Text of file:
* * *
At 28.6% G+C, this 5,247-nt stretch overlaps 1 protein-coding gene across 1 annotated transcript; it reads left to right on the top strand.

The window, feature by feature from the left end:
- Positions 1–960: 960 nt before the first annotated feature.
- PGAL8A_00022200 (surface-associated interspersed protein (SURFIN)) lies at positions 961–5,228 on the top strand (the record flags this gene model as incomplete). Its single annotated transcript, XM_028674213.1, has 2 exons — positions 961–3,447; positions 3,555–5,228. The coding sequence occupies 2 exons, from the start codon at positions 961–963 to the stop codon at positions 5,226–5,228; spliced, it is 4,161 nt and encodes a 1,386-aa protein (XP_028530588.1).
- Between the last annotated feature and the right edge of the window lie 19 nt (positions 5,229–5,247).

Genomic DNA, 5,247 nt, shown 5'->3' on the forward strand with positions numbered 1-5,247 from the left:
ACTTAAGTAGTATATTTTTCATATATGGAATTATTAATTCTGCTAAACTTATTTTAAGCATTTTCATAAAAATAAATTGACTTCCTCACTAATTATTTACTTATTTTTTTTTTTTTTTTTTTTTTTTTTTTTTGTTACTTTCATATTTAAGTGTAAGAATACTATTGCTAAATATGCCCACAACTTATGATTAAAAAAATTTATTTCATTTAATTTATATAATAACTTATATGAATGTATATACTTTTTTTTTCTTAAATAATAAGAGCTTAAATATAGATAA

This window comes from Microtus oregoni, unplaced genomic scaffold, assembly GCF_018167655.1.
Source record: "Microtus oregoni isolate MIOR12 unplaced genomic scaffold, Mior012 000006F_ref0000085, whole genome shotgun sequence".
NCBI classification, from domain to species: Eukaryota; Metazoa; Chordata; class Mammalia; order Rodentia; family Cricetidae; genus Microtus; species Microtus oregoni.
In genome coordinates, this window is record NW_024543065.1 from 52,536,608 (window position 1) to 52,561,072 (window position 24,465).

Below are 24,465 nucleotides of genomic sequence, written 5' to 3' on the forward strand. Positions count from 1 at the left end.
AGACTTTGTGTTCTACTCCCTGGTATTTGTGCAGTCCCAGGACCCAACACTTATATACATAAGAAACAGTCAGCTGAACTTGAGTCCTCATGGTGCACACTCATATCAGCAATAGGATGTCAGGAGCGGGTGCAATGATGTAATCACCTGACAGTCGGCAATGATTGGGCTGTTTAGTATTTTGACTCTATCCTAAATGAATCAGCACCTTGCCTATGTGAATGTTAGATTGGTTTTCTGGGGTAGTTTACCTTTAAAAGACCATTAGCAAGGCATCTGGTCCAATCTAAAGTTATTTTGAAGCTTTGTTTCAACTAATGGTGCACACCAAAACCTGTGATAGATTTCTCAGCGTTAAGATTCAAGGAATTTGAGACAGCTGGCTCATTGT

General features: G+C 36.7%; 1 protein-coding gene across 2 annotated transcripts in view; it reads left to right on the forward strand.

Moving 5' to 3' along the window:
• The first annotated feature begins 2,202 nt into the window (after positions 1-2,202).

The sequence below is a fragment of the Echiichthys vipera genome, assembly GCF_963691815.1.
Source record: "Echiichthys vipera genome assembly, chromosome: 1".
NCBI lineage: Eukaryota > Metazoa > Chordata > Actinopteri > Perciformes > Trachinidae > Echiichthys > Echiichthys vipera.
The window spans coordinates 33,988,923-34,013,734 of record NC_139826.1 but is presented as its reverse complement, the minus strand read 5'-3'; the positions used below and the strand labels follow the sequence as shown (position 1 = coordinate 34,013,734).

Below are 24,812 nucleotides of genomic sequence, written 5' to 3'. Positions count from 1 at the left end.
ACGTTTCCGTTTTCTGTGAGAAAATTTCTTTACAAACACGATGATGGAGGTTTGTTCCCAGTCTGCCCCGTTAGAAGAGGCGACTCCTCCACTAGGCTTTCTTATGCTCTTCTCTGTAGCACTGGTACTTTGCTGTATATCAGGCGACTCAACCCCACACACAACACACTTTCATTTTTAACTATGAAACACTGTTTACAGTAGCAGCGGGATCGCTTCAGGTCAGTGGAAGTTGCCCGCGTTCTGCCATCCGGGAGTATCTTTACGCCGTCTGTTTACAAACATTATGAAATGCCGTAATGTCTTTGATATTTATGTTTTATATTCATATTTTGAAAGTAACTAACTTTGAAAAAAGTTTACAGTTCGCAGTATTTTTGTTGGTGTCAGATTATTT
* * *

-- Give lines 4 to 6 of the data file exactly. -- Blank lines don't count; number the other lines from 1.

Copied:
- PGAL8A_00022200 (surface-associated interspersed protein (SURFIN)) lies at positions 961–5,228 on the top strand (the record flags this gene model as incomplete). Its single annotated transcript, XM_028674213.1, has 2 exons — positions 961–3,447; positions 3,555–5,228. The coding sequence occupies 2 exons, from the start codon at positions 961–963 to the stop codon at positions 5,226–5,228; spliced, it is 4,161 nt and encodes a 1,386-aa protein (XP_028530588.1).
- Between the last annotated feature and the right edge of the window lie 19 nt (positions 5,229–5,247).

Genomic DNA, 5,247 nt, shown 5'->3' on the forward strand with positions numbered 1-5,247 from the left: